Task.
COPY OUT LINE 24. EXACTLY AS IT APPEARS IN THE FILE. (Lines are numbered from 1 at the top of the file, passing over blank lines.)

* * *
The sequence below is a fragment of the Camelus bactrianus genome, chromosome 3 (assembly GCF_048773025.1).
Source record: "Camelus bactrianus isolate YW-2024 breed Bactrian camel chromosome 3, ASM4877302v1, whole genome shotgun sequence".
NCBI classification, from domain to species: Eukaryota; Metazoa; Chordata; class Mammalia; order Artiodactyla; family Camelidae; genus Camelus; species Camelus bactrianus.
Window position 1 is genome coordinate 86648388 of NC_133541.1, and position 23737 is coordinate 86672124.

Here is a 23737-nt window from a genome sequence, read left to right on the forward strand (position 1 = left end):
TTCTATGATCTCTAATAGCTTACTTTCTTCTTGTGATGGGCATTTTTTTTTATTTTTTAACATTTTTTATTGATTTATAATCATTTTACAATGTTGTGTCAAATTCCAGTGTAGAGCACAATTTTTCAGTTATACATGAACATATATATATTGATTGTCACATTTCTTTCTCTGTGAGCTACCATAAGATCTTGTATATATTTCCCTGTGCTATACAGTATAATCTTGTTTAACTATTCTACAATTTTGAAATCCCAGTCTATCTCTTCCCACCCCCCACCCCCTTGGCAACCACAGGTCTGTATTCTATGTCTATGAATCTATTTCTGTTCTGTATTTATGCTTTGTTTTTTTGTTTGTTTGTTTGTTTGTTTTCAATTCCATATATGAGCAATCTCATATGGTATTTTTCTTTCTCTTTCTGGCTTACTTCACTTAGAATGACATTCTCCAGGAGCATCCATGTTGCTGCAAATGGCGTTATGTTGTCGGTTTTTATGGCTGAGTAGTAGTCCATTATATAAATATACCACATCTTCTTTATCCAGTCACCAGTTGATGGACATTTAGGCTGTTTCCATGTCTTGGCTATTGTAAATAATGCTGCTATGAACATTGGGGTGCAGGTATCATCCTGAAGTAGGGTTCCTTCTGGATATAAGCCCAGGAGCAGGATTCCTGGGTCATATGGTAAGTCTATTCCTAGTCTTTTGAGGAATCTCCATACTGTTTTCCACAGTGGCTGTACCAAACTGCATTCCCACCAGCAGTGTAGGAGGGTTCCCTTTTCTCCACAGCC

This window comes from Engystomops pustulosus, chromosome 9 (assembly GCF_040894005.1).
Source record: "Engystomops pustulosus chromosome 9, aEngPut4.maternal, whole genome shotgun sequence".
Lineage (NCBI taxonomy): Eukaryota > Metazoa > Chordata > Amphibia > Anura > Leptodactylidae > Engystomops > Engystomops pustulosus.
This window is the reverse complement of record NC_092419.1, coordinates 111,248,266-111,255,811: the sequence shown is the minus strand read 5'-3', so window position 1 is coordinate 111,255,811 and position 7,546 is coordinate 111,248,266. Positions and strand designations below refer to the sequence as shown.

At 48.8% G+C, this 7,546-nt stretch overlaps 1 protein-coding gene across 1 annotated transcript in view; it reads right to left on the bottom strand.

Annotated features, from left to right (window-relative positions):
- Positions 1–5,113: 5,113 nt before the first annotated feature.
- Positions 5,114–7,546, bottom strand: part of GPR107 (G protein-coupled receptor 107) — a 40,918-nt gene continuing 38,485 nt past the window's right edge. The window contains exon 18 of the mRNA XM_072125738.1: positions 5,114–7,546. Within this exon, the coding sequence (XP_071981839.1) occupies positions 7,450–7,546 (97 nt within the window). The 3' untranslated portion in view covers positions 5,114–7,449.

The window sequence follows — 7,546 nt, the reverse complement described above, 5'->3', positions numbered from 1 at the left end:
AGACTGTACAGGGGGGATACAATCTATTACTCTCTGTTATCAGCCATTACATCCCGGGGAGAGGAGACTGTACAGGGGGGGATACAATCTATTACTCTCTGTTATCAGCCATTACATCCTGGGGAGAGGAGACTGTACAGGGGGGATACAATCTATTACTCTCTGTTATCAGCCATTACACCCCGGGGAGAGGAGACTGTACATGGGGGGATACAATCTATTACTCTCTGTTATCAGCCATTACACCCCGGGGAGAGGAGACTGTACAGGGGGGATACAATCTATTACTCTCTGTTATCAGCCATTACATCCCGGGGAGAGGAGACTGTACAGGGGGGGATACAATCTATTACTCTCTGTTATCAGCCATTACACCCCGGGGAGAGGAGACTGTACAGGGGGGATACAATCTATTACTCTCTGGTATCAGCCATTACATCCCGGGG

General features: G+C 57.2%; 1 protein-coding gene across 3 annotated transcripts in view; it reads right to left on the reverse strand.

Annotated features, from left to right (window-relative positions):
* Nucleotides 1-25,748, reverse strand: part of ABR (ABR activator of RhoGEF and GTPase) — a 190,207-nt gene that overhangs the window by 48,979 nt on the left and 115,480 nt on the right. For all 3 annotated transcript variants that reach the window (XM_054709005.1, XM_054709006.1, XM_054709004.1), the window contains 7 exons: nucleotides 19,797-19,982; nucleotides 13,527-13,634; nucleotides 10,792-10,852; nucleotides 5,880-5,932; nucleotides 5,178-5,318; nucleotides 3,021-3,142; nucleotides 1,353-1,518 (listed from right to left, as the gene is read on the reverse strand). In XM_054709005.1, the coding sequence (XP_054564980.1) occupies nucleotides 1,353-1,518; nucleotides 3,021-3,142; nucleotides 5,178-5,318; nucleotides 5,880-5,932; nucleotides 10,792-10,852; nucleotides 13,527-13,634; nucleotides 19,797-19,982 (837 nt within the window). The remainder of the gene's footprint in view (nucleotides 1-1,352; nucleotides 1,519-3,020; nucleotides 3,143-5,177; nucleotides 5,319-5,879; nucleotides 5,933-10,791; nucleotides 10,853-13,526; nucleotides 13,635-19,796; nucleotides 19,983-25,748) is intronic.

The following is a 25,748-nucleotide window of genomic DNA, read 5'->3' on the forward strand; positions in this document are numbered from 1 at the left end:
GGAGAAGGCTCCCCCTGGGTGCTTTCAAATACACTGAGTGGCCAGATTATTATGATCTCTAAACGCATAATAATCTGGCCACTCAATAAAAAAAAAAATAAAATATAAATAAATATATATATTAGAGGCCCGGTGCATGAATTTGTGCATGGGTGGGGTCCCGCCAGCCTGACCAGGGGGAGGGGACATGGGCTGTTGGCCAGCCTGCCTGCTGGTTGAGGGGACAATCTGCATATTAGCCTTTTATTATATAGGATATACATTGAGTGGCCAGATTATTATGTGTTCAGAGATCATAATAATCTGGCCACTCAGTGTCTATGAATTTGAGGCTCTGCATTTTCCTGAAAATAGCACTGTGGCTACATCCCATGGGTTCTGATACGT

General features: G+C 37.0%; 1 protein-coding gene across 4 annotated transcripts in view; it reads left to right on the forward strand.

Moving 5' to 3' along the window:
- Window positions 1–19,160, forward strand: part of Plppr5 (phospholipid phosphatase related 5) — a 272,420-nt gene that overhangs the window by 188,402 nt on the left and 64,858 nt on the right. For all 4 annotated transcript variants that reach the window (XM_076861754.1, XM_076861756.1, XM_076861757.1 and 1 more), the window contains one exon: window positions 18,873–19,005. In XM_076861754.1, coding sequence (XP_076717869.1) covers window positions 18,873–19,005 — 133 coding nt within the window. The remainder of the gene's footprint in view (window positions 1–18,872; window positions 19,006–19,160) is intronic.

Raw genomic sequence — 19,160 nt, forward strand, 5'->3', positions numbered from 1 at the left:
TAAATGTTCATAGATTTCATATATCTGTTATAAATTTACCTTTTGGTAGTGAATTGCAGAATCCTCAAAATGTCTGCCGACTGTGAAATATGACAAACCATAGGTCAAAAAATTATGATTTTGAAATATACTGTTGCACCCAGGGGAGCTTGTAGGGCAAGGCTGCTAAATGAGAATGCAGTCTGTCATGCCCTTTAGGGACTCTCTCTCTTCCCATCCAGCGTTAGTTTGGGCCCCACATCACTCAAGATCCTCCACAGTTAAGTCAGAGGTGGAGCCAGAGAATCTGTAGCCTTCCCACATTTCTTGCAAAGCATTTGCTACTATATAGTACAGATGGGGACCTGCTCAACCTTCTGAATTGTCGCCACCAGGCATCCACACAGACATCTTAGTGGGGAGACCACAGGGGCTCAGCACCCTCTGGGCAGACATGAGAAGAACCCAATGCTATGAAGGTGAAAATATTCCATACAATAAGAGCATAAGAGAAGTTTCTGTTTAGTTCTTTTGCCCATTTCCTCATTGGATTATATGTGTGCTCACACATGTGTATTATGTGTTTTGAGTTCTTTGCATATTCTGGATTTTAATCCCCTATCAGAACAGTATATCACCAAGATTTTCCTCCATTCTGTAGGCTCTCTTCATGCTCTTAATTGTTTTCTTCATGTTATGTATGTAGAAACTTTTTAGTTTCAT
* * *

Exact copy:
- Window positions 1–19,160, forward strand: part of Plppr5 (phospholipid phosphatase related 5) — a 272,420-nt gene that overhangs the window by 188,402 nt on the left and 64,858 nt on the right. For all 4 annotated transcript variants that reach the window (XM_076861754.1, XM_076861756.1, XM_076861757.1 and 1 more), the window contains one exon: window positions 18,873–19,005. In XM_076861754.1, coding sequence (XP_076717869.1) covers window positions 18,873–19,005 — 133 coding nt within the window. The remainder of the gene's footprint in view (window positions 1–18,872; window positions 19,006–19,160) is intronic.